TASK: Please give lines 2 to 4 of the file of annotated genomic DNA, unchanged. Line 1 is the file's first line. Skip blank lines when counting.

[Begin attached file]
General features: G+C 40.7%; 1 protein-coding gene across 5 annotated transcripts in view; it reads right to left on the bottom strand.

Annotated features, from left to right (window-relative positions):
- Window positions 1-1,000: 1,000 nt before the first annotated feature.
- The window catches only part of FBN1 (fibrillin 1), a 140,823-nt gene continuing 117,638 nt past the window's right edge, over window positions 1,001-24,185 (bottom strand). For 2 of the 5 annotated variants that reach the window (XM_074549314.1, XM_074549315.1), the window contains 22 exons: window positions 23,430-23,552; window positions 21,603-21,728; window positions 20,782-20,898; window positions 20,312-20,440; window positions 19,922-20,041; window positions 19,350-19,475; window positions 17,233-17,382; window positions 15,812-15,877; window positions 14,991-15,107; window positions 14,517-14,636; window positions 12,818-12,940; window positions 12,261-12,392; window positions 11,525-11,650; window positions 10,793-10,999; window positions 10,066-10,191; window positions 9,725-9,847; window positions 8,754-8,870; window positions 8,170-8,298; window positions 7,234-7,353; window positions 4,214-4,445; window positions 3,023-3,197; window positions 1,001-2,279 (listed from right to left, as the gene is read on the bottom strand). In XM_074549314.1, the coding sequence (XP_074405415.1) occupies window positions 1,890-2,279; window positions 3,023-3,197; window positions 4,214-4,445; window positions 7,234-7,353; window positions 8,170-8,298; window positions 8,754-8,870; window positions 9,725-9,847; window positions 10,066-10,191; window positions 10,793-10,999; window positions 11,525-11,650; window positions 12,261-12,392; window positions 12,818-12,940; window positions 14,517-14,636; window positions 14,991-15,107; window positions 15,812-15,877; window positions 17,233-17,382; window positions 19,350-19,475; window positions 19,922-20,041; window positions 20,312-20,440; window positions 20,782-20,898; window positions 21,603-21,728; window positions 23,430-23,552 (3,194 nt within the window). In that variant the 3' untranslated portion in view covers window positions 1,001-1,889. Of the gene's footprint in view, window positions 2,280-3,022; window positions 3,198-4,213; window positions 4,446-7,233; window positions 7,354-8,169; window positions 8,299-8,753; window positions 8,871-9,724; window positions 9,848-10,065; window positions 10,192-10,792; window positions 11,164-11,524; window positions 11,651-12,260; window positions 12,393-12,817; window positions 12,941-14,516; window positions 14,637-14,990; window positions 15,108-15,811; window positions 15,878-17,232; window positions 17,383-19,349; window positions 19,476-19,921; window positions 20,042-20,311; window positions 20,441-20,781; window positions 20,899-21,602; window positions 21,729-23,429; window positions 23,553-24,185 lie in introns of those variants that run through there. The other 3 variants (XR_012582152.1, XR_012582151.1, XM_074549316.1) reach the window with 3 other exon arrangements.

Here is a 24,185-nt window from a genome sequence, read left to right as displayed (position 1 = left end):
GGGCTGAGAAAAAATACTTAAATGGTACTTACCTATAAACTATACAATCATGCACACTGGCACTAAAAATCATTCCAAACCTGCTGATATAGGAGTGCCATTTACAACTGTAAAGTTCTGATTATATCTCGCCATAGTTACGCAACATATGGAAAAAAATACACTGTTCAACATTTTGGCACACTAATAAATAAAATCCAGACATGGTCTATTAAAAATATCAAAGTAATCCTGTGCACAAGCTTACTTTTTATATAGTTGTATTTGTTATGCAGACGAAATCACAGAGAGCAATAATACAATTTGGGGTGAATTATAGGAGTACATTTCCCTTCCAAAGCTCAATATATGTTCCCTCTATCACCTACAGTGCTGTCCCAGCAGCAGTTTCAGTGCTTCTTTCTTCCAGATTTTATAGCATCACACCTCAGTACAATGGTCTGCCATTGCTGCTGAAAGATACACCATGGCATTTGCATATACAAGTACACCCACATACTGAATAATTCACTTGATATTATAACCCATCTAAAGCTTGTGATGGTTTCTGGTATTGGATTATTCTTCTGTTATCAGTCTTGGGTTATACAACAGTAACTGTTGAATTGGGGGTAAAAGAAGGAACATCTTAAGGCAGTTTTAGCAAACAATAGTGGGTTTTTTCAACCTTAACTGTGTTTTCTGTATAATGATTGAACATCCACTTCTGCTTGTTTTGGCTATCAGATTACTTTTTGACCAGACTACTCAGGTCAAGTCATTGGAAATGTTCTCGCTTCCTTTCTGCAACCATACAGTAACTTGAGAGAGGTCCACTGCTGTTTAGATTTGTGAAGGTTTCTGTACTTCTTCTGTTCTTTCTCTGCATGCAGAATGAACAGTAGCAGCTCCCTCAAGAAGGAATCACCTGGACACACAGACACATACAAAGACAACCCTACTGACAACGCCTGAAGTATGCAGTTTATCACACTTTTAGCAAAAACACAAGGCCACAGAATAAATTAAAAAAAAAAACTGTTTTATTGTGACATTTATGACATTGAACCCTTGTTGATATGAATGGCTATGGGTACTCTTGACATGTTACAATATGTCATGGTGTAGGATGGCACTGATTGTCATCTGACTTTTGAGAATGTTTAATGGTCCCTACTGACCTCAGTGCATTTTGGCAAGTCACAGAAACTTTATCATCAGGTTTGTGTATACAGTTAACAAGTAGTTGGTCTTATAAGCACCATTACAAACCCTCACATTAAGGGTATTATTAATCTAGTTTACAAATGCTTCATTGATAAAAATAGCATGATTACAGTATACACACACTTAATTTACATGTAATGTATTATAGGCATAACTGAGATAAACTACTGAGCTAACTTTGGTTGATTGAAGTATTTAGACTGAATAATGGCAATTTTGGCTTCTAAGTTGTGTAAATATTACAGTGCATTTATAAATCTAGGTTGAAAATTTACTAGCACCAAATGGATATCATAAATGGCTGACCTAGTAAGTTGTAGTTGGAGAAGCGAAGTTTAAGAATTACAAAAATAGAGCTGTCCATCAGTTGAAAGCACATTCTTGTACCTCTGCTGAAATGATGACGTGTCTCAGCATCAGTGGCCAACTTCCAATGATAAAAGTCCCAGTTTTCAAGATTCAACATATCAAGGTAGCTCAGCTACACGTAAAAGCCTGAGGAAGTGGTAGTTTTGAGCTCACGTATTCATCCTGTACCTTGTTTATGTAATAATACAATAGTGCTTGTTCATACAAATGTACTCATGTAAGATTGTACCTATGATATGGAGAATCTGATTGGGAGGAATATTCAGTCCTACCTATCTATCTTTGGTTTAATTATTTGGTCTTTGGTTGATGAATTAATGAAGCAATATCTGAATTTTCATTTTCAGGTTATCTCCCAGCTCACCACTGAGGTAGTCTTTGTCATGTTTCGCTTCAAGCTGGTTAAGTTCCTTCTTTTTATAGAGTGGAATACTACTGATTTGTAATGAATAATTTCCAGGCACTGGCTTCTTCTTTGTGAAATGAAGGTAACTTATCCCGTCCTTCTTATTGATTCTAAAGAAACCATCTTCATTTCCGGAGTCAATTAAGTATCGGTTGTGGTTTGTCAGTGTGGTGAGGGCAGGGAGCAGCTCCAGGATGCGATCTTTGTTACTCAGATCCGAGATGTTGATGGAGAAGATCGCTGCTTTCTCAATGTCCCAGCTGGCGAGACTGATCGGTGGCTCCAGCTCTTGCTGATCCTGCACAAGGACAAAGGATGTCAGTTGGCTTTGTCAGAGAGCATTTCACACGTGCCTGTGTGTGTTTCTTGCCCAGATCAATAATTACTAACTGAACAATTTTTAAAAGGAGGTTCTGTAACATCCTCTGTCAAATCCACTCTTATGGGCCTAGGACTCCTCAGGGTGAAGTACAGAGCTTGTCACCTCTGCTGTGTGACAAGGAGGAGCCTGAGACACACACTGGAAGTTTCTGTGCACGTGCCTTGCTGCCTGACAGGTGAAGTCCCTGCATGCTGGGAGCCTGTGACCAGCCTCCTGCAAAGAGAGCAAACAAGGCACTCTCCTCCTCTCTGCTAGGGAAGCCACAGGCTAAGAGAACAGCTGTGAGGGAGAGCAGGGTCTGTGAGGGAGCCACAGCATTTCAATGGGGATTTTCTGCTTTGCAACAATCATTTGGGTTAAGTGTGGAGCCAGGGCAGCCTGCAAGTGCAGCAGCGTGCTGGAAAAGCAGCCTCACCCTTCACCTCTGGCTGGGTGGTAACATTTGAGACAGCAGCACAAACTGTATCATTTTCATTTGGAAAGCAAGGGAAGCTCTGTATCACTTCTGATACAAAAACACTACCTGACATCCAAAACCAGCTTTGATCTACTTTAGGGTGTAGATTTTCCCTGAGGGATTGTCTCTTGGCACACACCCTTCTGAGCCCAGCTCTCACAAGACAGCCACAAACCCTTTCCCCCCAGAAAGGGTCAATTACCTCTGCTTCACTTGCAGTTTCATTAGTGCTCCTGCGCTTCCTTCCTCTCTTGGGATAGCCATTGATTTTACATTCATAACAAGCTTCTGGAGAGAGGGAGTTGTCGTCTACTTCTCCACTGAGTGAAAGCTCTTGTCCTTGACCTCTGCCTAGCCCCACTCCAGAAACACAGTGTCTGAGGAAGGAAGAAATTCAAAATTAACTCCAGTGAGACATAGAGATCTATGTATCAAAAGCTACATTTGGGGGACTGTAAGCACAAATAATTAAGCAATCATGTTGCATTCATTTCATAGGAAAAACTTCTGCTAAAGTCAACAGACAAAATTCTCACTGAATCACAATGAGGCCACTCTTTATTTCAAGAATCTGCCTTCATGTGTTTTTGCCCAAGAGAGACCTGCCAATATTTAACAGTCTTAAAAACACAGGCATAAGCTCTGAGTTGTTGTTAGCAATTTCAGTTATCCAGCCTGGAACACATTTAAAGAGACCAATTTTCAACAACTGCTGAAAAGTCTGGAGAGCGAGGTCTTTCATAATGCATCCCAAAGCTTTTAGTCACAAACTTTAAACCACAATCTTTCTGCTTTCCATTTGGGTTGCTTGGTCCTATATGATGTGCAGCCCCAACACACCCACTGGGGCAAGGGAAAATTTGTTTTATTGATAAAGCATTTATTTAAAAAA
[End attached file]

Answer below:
Annotated features, from left to right (window-relative positions):
- Window positions 1-1,000: 1,000 nt before the first annotated feature.
- The window catches only part of FBN1 (fibrillin 1), a 140,823-nt gene continuing 117,638 nt past the window's right edge, over window positions 1,001-24,185 (bottom strand). For 2 of the 5 annotated variants that reach the window (XM_074549314.1, XM_074549315.1), the window contains 22 exons: window positions 23,430-23,552; window positions 21,603-21,728; window positions 20,782-20,898; window positions 20,312-20,440; window positions 19,922-20,041; window positions 19,350-19,475; window positions 17,233-17,382; window positions 15,812-15,877; window positions 14,991-15,107; window positions 14,517-14,636; window positions 12,818-12,940; window positions 12,261-12,392; window positions 11,525-11,650; window positions 10,793-10,999; window positions 10,066-10,191; window positions 9,725-9,847; window positions 8,754-8,870; window positions 8,170-8,298; window positions 7,234-7,353; window positions 4,214-4,445; window positions 3,023-3,197; window positions 1,001-2,279 (listed from right to left, as the gene is read on the bottom strand). In XM_074549314.1, the coding sequence (XP_074405415.1) occupies window positions 1,890-2,279; window positions 3,023-3,197; window positions 4,214-4,445; window positions 7,234-7,353; window positions 8,170-8,298; window positions 8,754-8,870; window positions 9,725-9,847; window positions 10,066-10,191; window positions 10,793-10,999; window positions 11,525-11,650; window positions 12,261-12,392; window positions 12,818-12,940; window positions 14,517-14,636; window positions 14,991-15,107; window positions 15,812-15,877; window positions 17,233-17,382; window positions 19,350-19,475; window positions 19,922-20,041; window positions 20,312-20,440; window positions 20,782-20,898; window positions 21,603-21,728; window positions 23,430-23,552 (3,194 nt within the window). In that variant the 3' untranslated portion in view covers window positions 1,001-1,889. Of the gene's footprint in view, window positions 2,280-3,022; window positions 3,198-4,213; window positions 4,446-7,233; window positions 7,354-8,169; window positions 8,299-8,753; window positions 8,871-9,724; window positions 9,848-10,065; window positions 10,192-10,792; window positions 11,164-11,524; window positions 11,651-12,260; window positions 12,393-12,817; window positions 12,941-14,516; window positions 14,637-14,990; window positions 15,108-15,811; window positions 15,878-17,232; window positions 17,383-19,349; window positions 19,476-19,921; window positions 20,042-20,311; window positions 20,441-20,781; window positions 20,899-21,602; window positions 21,729-23,429; window positions 23,553-24,185 lie in introns of those variants that run through there. The other 3 variants (XR_012582152.1, XR_012582151.1, XM_074549316.1) reach the window with 3 other exon arrangements.